Written by Leigh Kolb
As we walked out of the theater from seeing 12 Years a Slave–still tear-stained and overwhelmed–a wealthy-looking white couple filed out behind us.
“That didn’t seem like 12 years,” the woman said.
“It seemed like it to me,” the man replied.
My husband and I discussed which comment was worse–hers, that seemed to diminish Solomon’s terrible journey, or his, that indicated the film was too boring or long.
I wondered what would have compelled this couple to come see this particular film. Awards buzz? Prestige? I don’t know, but I was both horrified and unsurprised at their reaction.
While I don’t imagine their response was shared by most, or even many, audience members, there was something about that retirement-aged white man in a crisp popped collar that made me seethe.
I think, more than anything, this couple represents the response of so many whites in the face of our brutal history.
Because our American history–built on slavery–is so frequently whitewashed, we are not confronted enough with our short-term memory loss and the privilege of not hearing or seeing the cruelties of our recent past.
White audiences rarely have to feel uncomfortable. We are typically the protagonists, the victors, the complex characters. Our stories are universal–or at least they’re marketed as such.
Hopefully, this is starting to change.
12 Years a Slave is the first time a slave narrative has been given the Hollywood treatment, which is almost unbelievable. The slave narrative at its very core is a hero’s journey, and the fact that filmmakers have not looked to these first-person accounts as screenplay material points to a much larger issue in our society.[caption id="attachment_5398" align="aligncenter" width="374"] Solomon as a free man with his family[/caption]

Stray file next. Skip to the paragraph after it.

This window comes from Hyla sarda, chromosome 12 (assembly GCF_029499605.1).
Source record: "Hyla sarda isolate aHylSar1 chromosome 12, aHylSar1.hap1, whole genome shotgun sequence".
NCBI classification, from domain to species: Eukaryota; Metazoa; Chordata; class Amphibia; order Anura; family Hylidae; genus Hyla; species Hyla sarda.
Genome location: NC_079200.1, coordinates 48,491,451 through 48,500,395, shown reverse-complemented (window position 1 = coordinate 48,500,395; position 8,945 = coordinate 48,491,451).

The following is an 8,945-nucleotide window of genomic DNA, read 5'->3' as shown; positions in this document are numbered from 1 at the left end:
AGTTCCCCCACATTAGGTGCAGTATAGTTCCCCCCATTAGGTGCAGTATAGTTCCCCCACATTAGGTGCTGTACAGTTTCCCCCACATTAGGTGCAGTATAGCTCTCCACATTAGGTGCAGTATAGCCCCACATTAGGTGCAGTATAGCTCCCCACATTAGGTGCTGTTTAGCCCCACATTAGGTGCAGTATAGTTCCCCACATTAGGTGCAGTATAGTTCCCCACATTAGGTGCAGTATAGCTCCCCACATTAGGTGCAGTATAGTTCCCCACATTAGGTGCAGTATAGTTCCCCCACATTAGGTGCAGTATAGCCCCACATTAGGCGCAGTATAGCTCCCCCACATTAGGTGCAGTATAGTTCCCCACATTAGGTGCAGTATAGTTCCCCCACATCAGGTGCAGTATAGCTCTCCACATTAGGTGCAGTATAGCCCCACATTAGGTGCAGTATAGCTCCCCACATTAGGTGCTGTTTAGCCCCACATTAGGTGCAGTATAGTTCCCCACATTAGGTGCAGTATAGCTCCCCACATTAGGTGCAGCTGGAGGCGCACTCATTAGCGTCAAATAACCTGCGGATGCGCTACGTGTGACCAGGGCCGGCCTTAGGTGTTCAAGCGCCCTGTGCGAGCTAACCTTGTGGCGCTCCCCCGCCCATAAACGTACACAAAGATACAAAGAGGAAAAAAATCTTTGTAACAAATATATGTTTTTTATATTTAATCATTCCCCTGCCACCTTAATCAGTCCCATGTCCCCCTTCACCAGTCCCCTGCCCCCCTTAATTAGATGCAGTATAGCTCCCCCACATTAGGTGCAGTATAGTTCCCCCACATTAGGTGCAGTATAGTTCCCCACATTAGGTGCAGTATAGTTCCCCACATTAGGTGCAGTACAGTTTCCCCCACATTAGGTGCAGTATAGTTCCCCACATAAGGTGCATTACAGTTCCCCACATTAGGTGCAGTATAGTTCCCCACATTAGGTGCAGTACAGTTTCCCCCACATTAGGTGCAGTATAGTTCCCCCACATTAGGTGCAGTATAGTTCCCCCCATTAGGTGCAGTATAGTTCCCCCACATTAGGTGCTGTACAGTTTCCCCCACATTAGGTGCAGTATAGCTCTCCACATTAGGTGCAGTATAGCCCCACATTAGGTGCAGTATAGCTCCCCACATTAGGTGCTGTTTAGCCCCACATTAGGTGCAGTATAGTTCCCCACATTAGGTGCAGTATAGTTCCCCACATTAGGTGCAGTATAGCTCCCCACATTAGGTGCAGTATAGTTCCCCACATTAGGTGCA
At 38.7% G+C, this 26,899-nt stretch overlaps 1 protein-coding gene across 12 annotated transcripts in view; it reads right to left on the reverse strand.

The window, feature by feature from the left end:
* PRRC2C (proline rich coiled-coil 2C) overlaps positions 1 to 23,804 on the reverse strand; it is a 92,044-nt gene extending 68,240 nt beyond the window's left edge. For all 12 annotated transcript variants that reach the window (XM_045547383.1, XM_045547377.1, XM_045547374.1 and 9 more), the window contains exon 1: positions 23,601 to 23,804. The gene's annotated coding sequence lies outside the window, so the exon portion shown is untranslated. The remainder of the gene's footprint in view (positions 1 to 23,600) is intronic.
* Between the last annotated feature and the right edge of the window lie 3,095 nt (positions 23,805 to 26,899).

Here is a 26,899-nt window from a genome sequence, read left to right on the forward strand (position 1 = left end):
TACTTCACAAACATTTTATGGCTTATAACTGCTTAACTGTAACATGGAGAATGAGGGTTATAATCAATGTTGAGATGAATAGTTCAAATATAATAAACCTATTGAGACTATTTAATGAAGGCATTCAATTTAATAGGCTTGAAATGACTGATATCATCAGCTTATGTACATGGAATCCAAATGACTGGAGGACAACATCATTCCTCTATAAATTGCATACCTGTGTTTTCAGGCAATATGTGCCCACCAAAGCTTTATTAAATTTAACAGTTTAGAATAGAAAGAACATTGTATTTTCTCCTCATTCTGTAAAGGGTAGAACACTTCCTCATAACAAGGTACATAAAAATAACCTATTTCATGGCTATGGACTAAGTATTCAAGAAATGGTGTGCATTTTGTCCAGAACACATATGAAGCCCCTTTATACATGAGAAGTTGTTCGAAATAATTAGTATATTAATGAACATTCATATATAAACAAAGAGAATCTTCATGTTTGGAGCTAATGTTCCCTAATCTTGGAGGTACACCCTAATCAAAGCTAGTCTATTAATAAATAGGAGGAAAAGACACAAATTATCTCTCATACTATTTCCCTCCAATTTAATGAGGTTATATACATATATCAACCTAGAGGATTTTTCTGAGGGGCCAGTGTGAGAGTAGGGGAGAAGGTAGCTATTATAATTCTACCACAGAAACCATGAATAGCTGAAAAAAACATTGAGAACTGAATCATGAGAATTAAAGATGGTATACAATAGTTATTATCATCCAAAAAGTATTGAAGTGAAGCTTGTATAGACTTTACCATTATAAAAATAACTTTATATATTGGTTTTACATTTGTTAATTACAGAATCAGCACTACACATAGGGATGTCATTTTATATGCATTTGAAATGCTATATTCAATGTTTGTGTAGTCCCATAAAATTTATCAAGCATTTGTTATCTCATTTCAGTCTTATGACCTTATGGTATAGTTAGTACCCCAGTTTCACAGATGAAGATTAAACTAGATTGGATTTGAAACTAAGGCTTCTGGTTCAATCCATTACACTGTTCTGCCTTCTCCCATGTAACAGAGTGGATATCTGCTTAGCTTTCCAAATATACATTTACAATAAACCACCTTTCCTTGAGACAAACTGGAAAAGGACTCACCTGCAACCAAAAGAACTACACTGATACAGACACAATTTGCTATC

White America is so deeply ignorant and/or ashamed of its history, these stories are pushed aside, relegated to African American Literature classes. These stories are otherized, even though they are our history.
12 Years a Slave–which will surely be nominated for and win its fair share of awards–is an amazing film. The acting and Steve McQueen’s directing are brilliant, the score is perfect, and its importance is poignant. It is interesting, though, that the director and most actors are not American (with the exception of Brad Pitt, who plays the good-guy Canadian who helps Solomon regain freedom). Chiwetel Ejiofor, who plays Solomon, is incredible. Michael Fassbender’s Edwin Epps is horrifying.
It’s difficult to see our white American selves as the enemy, and for black American directors, I can’t imagine the obstacles against telling those stories. (I’ll think there’s been some kind of real breakthrough when a Nat Turner film gets made for mass audiences.)[caption id="attachment_5399" align="aligncenter" width="500"] Solomon, kidnapped and sold into slavery, with Epps[/caption]
One of the powerful aspects of the film is its score. The first half of the film features Hans Zimmer’s punctuated horror music, which seems mildly out of place but also perfect, because we are watching a horror film. The vocal music we hear–painfully infectiously–is a white overseer singing “Run, N-gger, Run.” It fits well with the horror theme. This folk song, however, began as a song that slaves would sing, and then it was co-opted as a threat instead of a chant. At this point in the film, everything that Solomon had, that was his, is gone and has been sold.
Another perfect soundtrack choice during these scenes is when Bible verses and sermons are spoken as an abused slave is wailing, or the cruel overseer is spewing pejoratives. This is a not-so-subtle reminder that slavers and those who supported slavery used Christianity to defend the practice.[caption id="attachment_5400" align="aligncenter" width="295"] Solomon[/caption]